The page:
Cal State officials said they were bound by long-standing university policy as well as state law, which prohibits discrimination in any program funded by the state. The Legislature could carve out an exemption but hasn’t done so, said Susan Westover, an attorney for the Cal State system.
It wasn’t until last fall, when groups were given a year to change their charters to comply with Cal State policy, that InterVarsity began requiring leaders to sign a statement of faith, Westover said.
“We had groups that purposely used that time to get their constitutions out of compliance,” she said. Jao disputed that assertion, though he acknowledged that some chapters may have worded their charters differently.
Even with the open-leadership requirement, campus organizations can set rules that reflect their core missions: They can require a potential officer to show a deep knowledge of the Bible or, in the case of the guitar club, a certain level of musical ability.
No records exist of any kind of a “takeover attempt” of a religious club, Westover said.
Some other Cal State student groups have objected to the open-leadership policy — a few Democratic clubs wanted to keep Republicans out and vice versa, and a veterans group wanted to restrict membership to those who had served. But most of the hundreds of campus organizations have accepted the changes.
Kevin Gobuty, coordinator of student life for Hillel 818, a registered Jewish group on the Northridge campus, said it has a policy of religious pluralism and tolerance that extends to its leaders.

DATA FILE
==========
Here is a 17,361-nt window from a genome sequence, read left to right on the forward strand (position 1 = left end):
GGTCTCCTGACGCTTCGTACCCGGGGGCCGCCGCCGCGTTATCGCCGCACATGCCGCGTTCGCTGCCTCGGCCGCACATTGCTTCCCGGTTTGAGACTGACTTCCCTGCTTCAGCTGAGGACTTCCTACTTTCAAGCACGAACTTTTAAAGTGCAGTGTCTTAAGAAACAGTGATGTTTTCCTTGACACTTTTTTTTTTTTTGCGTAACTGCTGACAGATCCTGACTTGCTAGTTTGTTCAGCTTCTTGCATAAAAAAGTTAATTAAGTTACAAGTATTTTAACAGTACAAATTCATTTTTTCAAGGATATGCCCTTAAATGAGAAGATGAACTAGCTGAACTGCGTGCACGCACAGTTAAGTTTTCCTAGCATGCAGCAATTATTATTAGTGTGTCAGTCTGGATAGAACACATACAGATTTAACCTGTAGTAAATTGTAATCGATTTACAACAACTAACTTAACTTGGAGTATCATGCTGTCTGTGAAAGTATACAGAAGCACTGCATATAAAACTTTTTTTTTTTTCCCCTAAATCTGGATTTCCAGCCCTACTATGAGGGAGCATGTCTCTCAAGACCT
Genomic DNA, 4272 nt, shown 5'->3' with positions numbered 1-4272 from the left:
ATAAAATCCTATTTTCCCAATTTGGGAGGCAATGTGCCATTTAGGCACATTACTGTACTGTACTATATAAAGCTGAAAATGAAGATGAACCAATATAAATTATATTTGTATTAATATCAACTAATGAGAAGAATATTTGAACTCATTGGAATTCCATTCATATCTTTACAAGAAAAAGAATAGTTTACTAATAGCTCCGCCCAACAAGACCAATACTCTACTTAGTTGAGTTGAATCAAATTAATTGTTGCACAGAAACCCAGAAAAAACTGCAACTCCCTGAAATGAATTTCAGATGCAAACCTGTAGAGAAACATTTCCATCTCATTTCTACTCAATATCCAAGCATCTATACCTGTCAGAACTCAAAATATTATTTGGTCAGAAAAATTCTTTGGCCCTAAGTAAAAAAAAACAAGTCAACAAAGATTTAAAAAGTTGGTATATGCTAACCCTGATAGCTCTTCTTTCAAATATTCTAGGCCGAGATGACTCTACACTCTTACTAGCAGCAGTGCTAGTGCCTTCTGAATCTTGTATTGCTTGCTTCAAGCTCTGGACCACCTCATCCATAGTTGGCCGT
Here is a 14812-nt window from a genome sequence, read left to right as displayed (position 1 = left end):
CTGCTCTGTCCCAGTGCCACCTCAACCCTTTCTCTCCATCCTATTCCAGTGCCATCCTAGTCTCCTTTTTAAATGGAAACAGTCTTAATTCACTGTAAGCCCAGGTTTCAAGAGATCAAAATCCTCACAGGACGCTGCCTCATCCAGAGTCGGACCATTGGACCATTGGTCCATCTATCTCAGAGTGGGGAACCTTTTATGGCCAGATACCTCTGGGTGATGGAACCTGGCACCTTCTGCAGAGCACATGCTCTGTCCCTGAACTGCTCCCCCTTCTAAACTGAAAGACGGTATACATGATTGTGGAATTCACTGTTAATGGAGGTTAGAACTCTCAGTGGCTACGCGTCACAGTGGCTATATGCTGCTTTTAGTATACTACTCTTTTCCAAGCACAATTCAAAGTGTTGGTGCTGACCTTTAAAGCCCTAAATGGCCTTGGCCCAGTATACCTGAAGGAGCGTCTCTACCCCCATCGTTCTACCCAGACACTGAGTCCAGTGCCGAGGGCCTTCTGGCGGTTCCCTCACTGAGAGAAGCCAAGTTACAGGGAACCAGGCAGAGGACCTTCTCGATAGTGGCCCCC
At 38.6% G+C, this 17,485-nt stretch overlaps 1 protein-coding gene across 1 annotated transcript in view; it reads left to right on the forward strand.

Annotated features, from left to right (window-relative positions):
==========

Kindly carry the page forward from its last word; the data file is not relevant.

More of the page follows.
Bilal Zaheen, president of the Muslim Student Assn. at Cal State Long Beach, said his group was happy to accept anyone and that many who attend meetings are non-Muslims interested in learning about the religion.
“No non-Muslim has wanted to become an officer, even though they aren’t restricted from doing so; they just haven’t felt they could contribute 100%,” said Zaheen, 20, a political science major.
InterVarsity students said they were equally confident in their position. The national office is funding some chapters so they can continue to rent meeting space (the Long Beach chapter said it was charged $3,500 to rent a lecture hall for five weeks) and chapters are exploring greater use of social media and other ways to promote their message.
“This group is like my family and foundation, and my faith has made me able to express myself,” said Aaron Ridder, 20, a student at the Long Beach campus studying biology. “We can’t compromise on this issue. We wouldn’t be what we are.”